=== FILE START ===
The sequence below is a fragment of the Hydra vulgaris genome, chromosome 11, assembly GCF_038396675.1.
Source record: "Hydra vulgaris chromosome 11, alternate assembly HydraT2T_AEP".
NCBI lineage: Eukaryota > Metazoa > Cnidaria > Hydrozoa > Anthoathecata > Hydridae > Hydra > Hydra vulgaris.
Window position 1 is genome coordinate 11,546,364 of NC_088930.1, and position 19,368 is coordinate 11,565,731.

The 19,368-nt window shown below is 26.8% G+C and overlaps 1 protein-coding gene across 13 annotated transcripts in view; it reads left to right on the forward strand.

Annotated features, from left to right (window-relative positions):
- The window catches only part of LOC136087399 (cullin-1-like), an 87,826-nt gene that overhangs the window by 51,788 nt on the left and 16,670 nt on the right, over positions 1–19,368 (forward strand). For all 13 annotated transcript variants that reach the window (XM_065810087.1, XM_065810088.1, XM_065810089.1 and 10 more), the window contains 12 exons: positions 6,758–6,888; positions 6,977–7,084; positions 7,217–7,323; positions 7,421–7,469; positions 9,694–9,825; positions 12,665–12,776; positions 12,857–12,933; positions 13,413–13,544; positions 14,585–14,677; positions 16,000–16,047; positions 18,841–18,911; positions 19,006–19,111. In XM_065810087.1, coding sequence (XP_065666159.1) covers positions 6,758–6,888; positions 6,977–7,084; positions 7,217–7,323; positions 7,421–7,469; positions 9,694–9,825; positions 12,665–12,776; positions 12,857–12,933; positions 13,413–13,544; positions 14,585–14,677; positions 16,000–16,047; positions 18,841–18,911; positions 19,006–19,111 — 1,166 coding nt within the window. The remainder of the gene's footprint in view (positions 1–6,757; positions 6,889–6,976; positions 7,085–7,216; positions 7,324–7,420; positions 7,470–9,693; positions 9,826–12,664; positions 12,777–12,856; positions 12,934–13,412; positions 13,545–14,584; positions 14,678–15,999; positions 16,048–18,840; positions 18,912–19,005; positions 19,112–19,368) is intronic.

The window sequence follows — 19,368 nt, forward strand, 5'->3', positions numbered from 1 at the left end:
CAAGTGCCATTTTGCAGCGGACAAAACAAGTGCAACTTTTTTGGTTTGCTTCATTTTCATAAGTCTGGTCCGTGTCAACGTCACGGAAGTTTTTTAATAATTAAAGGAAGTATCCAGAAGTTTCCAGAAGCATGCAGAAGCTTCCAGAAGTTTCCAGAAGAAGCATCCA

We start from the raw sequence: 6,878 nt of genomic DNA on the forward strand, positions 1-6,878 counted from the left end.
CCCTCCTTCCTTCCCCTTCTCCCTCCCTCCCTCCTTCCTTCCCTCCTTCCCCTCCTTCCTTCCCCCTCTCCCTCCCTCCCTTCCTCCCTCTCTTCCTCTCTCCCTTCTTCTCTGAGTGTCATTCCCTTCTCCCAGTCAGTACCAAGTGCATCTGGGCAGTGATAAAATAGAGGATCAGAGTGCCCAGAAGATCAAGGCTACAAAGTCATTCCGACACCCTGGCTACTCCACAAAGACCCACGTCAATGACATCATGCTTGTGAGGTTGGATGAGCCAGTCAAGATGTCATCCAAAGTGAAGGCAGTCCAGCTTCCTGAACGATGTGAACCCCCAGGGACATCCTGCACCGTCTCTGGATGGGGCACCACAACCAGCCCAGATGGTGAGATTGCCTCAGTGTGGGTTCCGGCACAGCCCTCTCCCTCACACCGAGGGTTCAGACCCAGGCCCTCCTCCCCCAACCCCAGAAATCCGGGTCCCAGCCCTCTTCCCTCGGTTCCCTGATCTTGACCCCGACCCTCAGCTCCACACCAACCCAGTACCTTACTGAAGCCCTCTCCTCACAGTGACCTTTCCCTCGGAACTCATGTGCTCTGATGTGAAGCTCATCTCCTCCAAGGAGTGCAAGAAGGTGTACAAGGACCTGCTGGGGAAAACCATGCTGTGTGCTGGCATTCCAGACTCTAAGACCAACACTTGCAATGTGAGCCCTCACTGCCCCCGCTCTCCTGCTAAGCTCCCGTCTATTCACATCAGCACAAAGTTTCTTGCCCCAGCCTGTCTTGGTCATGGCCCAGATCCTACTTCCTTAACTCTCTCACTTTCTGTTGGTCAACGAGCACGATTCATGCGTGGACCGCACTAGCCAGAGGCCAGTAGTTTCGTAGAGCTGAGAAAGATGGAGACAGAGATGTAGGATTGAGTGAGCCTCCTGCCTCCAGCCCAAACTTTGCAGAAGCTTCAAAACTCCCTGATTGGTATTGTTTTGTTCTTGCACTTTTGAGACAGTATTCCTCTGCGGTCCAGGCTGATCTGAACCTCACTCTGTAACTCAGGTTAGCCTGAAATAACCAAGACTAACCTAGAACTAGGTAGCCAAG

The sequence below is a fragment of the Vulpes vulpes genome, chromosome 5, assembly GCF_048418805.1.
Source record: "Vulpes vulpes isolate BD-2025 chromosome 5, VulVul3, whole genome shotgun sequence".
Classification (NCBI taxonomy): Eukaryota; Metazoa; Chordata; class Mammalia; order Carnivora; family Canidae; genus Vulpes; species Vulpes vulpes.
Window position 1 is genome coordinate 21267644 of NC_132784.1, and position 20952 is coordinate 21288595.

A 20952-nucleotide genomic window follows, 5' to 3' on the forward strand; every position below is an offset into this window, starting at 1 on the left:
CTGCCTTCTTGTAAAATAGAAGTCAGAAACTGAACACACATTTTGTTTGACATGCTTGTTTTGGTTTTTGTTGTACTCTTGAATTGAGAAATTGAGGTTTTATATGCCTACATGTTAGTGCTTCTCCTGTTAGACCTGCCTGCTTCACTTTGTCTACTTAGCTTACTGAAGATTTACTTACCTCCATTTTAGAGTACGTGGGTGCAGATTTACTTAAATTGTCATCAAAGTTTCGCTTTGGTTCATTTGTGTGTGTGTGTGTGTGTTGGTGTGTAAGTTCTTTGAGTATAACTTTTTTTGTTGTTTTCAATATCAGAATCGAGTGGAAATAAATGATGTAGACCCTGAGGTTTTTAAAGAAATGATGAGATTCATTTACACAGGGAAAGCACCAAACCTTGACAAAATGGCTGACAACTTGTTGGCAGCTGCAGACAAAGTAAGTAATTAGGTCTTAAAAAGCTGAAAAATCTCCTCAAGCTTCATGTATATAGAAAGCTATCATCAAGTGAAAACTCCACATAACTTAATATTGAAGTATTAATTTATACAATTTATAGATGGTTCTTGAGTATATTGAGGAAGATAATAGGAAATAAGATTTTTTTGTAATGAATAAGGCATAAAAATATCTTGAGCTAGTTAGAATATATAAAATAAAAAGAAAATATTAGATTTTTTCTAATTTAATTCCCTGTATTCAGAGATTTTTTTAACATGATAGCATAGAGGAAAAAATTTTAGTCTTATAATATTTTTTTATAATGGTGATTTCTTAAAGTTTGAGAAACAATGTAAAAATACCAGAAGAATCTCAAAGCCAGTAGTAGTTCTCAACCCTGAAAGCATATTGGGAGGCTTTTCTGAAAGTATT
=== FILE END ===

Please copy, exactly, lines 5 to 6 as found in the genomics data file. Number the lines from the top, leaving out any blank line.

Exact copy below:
The 19,368-nt window shown below is 26.8% G+C and overlaps 1 protein-coding gene across 13 annotated transcripts in view; it reads left to right on the forward strand.

Annotated features, from left to right (window-relative positions):